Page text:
We have returned to “Normal” fire behavior forecast for Northwestern Montana for the forecast period. “The latest climate outlooks forecast the entire region to have above average temperatures and near-average precipitation for the period from September through November.” It appears that there may be a higher fire risk in Eastern Montana, but for us a return to Normal is very good. So, while it would be nice for us to see a forecast for a season-ending event in the next few weeks, in reality I think we are going to slide gradually out of fire season. I would be surprised if we see any return to significant fire indices in the Flathead. That doesn’t preclude some moderately warm temperatures and strong winds from a passing dry cold front that would cause any active fire to get up and run for a few hours with available fuels. I don’t believe we have that potential in either Whale Butte or Coal Ridge, but a new start in heavy, dry fuels could be a problem, but I think that would be a relatively uncommon event.
All in all, a good forecast for us. And we might have some good fall weather for outdoor work and burning, once we get out of fire season!
Tap below to download a copy of the September/October/November National Wildland Fire Outlook: https://www.nifc.gov/nicc/predictive/outlooks/monthly_seasonal_outlook.pdf.
Great turnout for the Fire Training at the Hall last Thursday with some 25 people in attendance!
Gary Mahugh did an excellent job going over some of the fundamentals. Thanks to Dick Leigh for being the energy behind this. And thanks to Janet Leigh for the potluck pulled pork main dish!
We’ll be thinking about hosting a similar session next June, and include it on the calendar if there is interest.
The August 1st National Wildfire Outlook Potential is very consistent with what has been forecasted before and what we are seeing up the North Fork. Bottom line for us is that we will see an above average August and September in terms of fire activity. No real relief during that period, however the forecast is confident that the season will close out in late September/early October, which is a relief.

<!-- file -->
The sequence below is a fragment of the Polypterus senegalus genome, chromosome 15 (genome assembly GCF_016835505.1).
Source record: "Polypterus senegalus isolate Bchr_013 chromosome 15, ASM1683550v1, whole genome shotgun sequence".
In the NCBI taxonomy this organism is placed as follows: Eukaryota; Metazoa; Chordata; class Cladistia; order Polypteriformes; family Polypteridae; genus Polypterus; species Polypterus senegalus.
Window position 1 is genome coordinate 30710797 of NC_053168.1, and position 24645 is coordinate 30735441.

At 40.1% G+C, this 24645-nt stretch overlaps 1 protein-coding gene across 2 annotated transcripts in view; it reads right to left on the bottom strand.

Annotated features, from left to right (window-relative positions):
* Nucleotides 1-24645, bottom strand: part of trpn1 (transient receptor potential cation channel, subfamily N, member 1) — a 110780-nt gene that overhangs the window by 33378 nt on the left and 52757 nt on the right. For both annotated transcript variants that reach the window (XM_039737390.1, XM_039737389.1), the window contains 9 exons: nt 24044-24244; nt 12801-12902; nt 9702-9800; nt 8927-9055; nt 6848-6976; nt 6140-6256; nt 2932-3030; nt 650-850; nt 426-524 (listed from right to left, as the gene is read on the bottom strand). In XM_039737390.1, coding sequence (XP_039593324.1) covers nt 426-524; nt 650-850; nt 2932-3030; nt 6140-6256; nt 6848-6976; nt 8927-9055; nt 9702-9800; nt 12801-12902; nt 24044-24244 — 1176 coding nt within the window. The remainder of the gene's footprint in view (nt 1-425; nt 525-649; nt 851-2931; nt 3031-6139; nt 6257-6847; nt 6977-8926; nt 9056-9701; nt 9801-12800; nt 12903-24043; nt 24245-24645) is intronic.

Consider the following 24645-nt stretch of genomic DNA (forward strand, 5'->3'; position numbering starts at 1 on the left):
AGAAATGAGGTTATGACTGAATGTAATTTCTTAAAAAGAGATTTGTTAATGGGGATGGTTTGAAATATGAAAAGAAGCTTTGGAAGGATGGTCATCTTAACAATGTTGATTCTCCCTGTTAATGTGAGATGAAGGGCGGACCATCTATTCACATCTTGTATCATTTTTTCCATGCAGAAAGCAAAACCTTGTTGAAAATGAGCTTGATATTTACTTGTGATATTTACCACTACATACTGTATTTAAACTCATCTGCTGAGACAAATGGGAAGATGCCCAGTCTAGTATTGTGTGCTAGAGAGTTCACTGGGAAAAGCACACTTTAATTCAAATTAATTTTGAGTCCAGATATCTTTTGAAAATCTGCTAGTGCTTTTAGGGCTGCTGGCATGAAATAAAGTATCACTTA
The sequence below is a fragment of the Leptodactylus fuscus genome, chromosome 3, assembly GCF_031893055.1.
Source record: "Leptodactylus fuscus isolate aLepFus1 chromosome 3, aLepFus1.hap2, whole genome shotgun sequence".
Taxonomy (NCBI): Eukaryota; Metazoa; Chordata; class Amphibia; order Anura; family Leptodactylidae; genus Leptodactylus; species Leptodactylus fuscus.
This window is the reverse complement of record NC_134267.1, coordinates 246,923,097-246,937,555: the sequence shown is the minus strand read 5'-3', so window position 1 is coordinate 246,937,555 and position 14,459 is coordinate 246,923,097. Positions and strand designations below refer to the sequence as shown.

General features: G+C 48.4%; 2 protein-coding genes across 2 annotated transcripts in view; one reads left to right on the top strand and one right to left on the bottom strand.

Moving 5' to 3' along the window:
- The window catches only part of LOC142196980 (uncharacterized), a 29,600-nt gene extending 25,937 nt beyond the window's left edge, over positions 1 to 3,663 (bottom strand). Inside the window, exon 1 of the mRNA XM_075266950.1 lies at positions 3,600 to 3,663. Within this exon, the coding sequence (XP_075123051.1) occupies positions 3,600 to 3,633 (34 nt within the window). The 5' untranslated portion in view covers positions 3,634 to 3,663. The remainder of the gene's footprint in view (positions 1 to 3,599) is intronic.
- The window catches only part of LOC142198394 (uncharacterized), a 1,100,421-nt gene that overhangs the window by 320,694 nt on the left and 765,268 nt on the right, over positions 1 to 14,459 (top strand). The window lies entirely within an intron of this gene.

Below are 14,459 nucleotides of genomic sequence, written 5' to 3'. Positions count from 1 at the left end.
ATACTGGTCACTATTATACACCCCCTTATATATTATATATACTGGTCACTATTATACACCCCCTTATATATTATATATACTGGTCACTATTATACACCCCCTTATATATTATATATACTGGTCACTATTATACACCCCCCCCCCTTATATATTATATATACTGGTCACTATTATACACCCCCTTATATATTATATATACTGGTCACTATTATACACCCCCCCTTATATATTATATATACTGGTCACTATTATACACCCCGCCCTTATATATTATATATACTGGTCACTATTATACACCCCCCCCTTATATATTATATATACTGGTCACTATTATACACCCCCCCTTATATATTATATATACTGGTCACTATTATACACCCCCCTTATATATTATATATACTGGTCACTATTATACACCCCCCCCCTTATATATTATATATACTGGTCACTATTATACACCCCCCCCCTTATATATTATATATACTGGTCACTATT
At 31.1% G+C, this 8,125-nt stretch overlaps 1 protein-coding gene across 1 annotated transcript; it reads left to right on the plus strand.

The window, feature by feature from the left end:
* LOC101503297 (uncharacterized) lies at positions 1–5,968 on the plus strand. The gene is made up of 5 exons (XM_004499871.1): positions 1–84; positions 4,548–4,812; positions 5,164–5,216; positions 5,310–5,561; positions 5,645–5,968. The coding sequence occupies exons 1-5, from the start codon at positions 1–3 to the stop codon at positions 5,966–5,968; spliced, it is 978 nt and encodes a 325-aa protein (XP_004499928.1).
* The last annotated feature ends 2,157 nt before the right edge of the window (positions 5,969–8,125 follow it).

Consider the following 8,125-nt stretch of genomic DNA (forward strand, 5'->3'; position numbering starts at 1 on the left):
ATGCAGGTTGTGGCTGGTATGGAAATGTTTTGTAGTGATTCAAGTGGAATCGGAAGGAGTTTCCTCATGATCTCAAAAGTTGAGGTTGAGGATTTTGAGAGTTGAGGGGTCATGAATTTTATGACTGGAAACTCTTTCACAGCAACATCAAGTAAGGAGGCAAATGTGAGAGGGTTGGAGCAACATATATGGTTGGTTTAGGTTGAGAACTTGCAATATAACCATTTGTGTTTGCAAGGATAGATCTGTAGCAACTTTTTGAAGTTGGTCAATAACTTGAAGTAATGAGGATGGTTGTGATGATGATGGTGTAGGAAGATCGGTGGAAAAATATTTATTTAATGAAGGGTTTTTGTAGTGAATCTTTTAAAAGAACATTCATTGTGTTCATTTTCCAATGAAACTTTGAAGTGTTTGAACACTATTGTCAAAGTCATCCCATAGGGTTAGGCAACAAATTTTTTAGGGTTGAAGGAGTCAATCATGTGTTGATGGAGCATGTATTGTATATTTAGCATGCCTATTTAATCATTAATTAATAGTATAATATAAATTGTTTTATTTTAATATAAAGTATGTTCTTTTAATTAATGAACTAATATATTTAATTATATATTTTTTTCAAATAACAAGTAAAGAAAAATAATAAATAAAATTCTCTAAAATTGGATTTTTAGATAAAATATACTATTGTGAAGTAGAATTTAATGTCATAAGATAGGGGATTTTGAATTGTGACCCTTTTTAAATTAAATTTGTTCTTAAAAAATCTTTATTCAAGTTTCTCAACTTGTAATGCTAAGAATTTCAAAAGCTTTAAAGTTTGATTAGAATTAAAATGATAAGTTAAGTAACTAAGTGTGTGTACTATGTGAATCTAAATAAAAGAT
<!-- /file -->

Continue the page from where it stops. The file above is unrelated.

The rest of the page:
We received just a little bump of moisture a week ago – but all that did was extend the live fuel moistures for a week or so. We’ll be curing out fast without additional precip, and at some point the minor amounts (less than a quarter of an inch) will not do much at all. I was on the Kootenai Forest this week, and we need to feel fortunate in the North Fork that we have relatively moist fuels. They don’t, and the number of fires they are staffing reflects that.
Stay watchful – water what you can, keep your grass mowed and trimmed, and watch for smoke.
Here is the link to the August 1st National Wildfire Outlook Potential: https://www.nifc.gov/nicc/predictive/outlooks/monthly_seasonal_outlook.pdf.
The July/August/September Outlook is posted. The bottom line is that it could be worse. They are forecasting a above normal July for North Idaho and the Kootenai west of us. I know our precip the last two weeks has made a difference, but it won’t last if we get another flash drought.
All in all, the forecast has seemed to moderate from the June forecast. Still, August and September will be Above Normal for us – and will last until late in September or early October. The monsoonal moisture is forecasted to push up into Southwestern Montana, which still means we may get dry lightning out on the edge of those air masses.
To get a copy of the report, tap here https://www.nifc.gov/nicc/predictive/outlooks/monthly_seasonal_outlook.pdf